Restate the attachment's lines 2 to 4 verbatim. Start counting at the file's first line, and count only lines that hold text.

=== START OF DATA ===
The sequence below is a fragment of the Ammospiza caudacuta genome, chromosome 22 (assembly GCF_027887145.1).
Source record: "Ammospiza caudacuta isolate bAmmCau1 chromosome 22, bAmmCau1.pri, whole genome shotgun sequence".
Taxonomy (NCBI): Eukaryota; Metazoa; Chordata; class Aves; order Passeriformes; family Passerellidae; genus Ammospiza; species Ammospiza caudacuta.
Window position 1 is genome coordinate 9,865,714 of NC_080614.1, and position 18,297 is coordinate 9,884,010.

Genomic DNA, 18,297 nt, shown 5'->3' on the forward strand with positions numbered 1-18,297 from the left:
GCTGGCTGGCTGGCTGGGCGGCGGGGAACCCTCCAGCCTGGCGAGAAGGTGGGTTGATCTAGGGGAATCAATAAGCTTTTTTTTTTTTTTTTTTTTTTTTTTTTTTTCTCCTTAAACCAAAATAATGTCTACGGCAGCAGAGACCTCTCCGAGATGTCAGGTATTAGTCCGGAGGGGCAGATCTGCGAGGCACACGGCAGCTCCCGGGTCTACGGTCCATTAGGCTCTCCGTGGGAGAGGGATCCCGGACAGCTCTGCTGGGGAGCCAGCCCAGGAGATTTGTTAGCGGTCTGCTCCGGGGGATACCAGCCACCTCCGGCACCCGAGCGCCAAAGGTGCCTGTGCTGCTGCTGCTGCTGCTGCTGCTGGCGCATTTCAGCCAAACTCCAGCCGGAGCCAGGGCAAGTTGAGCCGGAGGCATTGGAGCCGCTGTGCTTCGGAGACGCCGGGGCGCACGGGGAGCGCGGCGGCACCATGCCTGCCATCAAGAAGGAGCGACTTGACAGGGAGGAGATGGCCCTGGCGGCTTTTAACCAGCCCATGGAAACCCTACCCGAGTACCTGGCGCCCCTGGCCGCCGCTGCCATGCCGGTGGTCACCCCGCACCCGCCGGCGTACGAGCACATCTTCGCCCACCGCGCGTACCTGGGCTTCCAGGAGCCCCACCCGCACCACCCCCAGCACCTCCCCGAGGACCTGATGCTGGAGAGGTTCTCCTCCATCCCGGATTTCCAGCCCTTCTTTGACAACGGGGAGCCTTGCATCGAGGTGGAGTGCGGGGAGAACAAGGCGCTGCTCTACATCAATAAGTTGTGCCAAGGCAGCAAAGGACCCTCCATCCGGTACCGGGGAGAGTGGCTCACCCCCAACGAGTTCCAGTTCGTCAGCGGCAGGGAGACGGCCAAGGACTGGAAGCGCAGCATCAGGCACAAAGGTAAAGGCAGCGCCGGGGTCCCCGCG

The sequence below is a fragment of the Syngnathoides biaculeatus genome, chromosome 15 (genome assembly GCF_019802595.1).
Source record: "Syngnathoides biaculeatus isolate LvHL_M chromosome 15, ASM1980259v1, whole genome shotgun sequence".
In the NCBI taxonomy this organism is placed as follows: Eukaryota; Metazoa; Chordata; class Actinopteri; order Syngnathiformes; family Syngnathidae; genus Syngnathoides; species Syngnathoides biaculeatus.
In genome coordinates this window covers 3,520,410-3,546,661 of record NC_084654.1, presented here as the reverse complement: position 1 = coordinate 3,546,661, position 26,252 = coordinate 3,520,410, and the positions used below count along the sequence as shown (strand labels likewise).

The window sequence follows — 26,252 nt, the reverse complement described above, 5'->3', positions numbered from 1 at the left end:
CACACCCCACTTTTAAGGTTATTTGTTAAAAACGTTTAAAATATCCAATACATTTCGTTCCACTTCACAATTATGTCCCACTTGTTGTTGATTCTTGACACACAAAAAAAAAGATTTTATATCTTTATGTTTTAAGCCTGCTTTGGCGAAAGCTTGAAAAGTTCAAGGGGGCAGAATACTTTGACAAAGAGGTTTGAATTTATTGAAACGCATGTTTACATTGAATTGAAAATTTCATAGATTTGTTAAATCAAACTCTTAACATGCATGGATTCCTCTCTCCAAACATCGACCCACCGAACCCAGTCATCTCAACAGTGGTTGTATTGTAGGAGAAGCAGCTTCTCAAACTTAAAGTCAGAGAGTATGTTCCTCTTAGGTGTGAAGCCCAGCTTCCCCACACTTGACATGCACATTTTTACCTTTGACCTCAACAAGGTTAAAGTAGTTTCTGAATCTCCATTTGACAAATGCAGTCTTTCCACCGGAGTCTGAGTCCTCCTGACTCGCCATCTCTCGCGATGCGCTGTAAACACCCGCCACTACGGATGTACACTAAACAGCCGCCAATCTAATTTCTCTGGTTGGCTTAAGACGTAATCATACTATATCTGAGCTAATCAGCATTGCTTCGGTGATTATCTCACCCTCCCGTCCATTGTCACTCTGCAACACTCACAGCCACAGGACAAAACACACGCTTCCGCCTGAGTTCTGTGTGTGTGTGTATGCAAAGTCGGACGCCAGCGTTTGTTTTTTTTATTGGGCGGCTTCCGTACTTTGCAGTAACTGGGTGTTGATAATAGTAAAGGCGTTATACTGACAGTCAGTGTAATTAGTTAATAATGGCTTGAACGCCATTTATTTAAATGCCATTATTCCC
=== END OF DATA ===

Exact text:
Source record: "Ammospiza caudacuta isolate bAmmCau1 chromosome 22, bAmmCau1.pri, whole genome shotgun sequence".
Taxonomy (NCBI): Eukaryota; Metazoa; Chordata; class Aves; order Passeriformes; family Passerellidae; genus Ammospiza; species Ammospiza caudacuta.
Window position 1 is genome coordinate 9,865,714 of NC_080614.1, and position 18,297 is coordinate 9,884,010.